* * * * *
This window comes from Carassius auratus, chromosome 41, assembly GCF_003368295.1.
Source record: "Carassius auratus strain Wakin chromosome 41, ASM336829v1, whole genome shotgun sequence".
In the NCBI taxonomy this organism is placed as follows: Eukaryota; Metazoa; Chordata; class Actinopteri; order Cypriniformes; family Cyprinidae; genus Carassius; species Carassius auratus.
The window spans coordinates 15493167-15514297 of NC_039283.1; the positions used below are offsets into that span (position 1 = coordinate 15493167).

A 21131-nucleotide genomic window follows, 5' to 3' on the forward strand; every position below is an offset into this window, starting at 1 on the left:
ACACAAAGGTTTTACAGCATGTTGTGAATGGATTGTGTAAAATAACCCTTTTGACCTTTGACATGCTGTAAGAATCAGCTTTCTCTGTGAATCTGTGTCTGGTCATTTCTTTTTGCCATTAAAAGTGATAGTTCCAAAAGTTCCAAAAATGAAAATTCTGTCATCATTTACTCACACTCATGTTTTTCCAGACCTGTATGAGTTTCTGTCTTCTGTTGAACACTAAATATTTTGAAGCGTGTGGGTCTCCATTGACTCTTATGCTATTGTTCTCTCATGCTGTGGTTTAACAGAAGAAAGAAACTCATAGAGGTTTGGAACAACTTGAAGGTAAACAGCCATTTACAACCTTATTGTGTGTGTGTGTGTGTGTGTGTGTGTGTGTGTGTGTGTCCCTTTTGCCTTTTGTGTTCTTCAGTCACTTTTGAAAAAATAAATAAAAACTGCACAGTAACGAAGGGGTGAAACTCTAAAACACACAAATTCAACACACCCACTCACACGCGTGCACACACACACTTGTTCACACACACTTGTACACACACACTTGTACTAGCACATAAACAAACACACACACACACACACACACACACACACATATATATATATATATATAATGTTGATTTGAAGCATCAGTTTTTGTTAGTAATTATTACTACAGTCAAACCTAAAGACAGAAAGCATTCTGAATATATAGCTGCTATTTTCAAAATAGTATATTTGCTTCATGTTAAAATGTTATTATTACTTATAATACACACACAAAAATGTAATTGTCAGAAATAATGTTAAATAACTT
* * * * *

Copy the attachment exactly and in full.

This window comes from Carassius auratus, chromosome 41, assembly GCF_003368295.1.
Source record: "Carassius auratus strain Wakin chromosome 41, ASM336829v1, whole genome shotgun sequence".
In the NCBI taxonomy this organism is placed as follows: Eukaryota; Metazoa; Chordata; class Actinopteri; order Cypriniformes; family Cyprinidae; genus Carassius; species Carassius auratus.
The window spans coordinates 15493167-15514297 of NC_039283.1; the positions used below are offsets into that span (position 1 = coordinate 15493167).

A 21131-nucleotide genomic window follows, 5' to 3' on the forward strand; every position below is an offset into this window, starting at 1 on the left:
ACACAAAGGTTTTACAGCATGTTGTGAATGGATTGTGTAAAATAACCCTTTTGACCTTTGACATGCTGTAAGAATCAGCTTTCTCTGTGAATCTGTGTCTGGTCATTTCTTTTTGCCATTAAAAGTGATAGTTCCAAAAGTTCCAAAAATGAAAATTCTGTCATCATTTACTCACACTCATGTTTTTCCAGACCTGTATGAGTTTCTGTCTTCTGTTGAACACTAAATATTTTGAAGCGTGTGGGTCTCCATTGACTCTTATGCTATTGTTCTCTCATGCTGTGGTTTAACAGAAGAAAGAAACTCATAGAGGTTTGGAACAACTTGAAGGTAAACAGCCATTTACAACCTTATTGTGTGTGTGTGTGTGTGTGTGTGTGTGTGTGTGTGTGTCCCTTTTGCCTTTTGTGTTCTTCAGTCACTTTTGAAAAAATAAATAAAAACTGCACAGTAACGAAGGGGTGAAACTCTAAAACACACAAATTCAACACACCCACTCACACGCGTGCACACACACACTTGTTCACACACACTTGTACACACACACTTGTACTAGCACATAAACAAACACACACACACACACACACACACACACACATATATATATATATATATAATGTTGATTTGAAGCATCAGTTTTTGTTAGTAATTATTACTACAGTCAAACCTAAAGACAGAAAGCATTCTGAATATATAGCTGCTATTTTCAAAATAGTATATTTGCTTCATGTTAAAATGTTATTATTACTTATAATACACACACAAAAATGTAATTGTCAGAAATAATGTTAAATAACTT